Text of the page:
Nov. 18, 2020

Innovation in sustainable food cultivation can change the world

One researcher’s journey into sustainability studies shows the power — and urgent necessity — of a healthy food system

Dr. Tatenda Mambo, PhD, a native of Zimbabwe, is a postdoctoral scholar in the university’s Sustainability Studies program in the School of Architecture, Planning and Landscape (SAPL). His work emphasizes the importance of how our agricultural practices have implications for our health, our environment, and our future.

The Sustainability Studies program is founded on a transdisciplinary approach that seeks to equip students with the problem-solving and leadership skills needed to address society’s complex sustainability challenges. A key focus of the program is to engage students in experiential learning and applied research projects with real-world implications, in collaboration with community partners and stakeholders.

As part of this sustainability studies initiative, Mambo is managing the Simon Farm project. The farm, on a 21-acre plot of land south of Calgary owned by John Simon, is in a five-year partnership with the university.

  • Pictured above: Tatenda Mambo. Photo by Riley Brandt, University of Calgary

The idea for the farm project began when John’s daughter Anita Simon was talking with her friend Dr. Irene Herremans, PhD, a professor in the Haskayne School of Business and the School of Public Policy, and a leader in the Sustainable Energy Development (SEDV) program.

Now 94, John moved to Canada as a refugee after the Hungarian Revolution in 1956. He became a doctor and in the early 1970s, he bought the acreage near High River. For years it was his sanctuary of sorts, a place where he could hunt, fish and garden. A few years ago, he and his family decided it was time for someone else to benefit from the land — they envisioned their farm becoming a place for others to learn, connect and discover. Anita and Herremans were the first to come up with the idea of a partnership with the university.

“I immediately thought of possibilities for student projects in experiential learning,” says Herremans. “I could see possibilities for analyzing the feasibility of hydroponics, solar or geothermal greenhouses, and other possible energy-saving, environmentally respectful technologies on the farm — it seemed like an excellent fit.”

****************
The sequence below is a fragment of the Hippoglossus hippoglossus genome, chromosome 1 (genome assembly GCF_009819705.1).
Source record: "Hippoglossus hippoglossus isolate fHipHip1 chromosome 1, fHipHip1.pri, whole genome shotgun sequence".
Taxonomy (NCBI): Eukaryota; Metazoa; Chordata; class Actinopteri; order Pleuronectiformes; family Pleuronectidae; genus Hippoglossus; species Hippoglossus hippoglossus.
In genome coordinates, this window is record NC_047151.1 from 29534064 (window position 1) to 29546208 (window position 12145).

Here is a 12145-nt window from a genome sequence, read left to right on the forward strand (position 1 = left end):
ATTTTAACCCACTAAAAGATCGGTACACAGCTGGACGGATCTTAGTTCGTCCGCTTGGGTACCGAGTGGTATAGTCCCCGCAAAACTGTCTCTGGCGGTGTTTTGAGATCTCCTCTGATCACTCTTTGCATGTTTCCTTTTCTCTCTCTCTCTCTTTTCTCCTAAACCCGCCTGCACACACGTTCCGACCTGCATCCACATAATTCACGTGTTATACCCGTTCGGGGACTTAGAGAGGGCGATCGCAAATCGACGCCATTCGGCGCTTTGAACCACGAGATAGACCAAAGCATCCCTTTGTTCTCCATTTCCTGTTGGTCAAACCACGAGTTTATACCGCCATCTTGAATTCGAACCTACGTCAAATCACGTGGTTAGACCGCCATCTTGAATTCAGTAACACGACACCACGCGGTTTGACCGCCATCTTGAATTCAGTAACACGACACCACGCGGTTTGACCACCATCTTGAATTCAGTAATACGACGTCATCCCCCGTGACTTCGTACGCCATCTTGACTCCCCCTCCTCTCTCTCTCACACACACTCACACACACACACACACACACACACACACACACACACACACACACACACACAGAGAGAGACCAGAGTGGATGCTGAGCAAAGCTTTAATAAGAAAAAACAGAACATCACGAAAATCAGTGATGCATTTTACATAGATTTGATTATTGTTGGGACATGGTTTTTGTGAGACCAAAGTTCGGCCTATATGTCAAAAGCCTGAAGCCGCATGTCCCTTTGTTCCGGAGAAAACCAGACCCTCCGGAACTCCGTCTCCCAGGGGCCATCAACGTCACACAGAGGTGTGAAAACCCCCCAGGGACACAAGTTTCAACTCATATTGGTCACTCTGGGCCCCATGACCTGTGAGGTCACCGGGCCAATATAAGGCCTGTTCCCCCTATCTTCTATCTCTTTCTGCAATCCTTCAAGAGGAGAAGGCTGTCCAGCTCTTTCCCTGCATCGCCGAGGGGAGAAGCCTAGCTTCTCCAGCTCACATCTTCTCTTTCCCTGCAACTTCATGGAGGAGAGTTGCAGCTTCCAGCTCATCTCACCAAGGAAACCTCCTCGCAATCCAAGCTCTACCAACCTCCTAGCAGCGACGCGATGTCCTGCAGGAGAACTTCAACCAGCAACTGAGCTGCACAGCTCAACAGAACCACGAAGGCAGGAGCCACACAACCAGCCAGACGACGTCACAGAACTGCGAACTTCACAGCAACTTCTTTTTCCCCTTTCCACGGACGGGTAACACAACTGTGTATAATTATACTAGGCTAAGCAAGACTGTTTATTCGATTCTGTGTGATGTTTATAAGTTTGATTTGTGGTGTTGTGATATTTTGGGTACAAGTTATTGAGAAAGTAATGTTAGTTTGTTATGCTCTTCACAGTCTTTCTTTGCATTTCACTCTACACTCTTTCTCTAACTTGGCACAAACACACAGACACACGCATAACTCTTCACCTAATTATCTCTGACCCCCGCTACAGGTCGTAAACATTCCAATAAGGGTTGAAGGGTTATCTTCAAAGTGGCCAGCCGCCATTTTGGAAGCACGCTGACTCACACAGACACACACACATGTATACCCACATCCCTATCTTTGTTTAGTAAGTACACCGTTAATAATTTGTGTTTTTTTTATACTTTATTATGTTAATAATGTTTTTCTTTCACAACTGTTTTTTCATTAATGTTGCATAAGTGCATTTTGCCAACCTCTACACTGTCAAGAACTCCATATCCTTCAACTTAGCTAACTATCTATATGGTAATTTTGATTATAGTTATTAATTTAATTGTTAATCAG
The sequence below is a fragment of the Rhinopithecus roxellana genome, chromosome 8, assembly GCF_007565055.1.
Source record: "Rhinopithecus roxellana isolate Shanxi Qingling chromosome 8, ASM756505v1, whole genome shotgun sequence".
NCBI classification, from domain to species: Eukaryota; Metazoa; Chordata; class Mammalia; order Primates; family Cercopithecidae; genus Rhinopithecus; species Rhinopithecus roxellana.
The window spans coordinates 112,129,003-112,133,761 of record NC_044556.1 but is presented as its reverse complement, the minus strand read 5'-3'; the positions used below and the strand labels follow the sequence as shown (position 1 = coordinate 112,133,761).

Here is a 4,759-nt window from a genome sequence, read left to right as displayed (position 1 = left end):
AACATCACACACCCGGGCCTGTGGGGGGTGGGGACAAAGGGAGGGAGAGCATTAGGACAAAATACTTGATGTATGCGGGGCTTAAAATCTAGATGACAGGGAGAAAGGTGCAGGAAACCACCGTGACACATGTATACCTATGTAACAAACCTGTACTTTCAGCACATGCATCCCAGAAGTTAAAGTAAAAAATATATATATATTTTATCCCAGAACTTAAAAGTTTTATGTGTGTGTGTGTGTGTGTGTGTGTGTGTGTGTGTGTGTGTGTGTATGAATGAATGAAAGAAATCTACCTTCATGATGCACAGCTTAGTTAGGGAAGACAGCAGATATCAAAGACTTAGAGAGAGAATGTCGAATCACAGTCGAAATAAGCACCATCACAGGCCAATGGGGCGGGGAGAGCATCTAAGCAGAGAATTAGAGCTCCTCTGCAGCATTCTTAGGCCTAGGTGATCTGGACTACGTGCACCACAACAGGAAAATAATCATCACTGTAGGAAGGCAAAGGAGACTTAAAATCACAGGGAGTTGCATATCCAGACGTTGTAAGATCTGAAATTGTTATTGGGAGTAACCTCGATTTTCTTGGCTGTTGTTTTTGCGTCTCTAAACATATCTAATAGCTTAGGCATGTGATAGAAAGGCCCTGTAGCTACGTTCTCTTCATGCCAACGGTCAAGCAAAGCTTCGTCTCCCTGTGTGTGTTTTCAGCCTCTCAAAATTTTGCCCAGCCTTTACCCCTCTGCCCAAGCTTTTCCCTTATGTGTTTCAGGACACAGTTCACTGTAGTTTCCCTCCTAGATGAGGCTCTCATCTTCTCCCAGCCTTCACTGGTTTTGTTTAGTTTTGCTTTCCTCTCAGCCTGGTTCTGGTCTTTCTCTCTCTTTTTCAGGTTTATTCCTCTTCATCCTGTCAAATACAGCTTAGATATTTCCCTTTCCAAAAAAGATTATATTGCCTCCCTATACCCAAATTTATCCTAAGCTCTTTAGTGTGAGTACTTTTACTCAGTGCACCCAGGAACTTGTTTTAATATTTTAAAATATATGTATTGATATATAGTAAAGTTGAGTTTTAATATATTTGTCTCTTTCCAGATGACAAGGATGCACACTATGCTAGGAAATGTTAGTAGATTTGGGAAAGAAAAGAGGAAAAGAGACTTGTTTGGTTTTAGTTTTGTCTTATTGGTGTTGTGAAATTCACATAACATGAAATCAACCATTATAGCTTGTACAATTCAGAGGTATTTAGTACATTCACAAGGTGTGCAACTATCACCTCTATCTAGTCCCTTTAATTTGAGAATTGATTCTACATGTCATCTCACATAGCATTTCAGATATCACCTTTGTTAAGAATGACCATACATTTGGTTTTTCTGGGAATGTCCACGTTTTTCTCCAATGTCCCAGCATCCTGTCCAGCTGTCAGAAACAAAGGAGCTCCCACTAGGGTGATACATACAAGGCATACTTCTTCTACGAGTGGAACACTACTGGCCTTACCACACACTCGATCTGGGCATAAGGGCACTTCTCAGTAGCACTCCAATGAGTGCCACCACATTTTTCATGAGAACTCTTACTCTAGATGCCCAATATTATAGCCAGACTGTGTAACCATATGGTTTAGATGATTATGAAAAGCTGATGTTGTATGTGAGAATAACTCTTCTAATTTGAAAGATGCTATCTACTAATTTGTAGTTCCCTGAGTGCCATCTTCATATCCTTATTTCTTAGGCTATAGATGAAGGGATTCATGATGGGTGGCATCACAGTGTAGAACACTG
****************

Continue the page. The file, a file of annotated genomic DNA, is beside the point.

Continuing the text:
The Simons agreed. “This is a way for my father to give back,” Anita says. “He’s a real humanitarian and a strong supporter of sustainable architecture and agriculture, so this just made sense.”

Tatenda Mambo

Tatenda Mambo manages the Simon Farm project. The 21-acre plot of land is located south of Calgary near High River, and is on a five-year loan to the university by John Simon.

Riley Brandt

This is the basis for what is now the Simon Farm Project, managed by Mambo and Craig Gerlach, a professor in SAPL and the academic lead for the Sustainability Studies program, although the project is still very much a collaborative effort with the Simons and the SEDV program.

The project — now in year two —provides research, community engagement and experiential learning opportunities. UCalgary Sustainability Studies Certificate students, SEDV students and community members, including local farmers, alumni and stakeholders work alongside Mambo. They experiment with various methods underlying their focus on regenerative agriculture, in direct contrast with the current practices underlying the conventional agricultural system.

The overall goal of this project is to create an agroecological system where various forms of production are integrated, so that the different production activities feed into each other and function as a holistic ecological system. Fundamental tenants to the approaches used at the farm include biodiversity, nutrient cycling, closed loops, and environmental stewardship.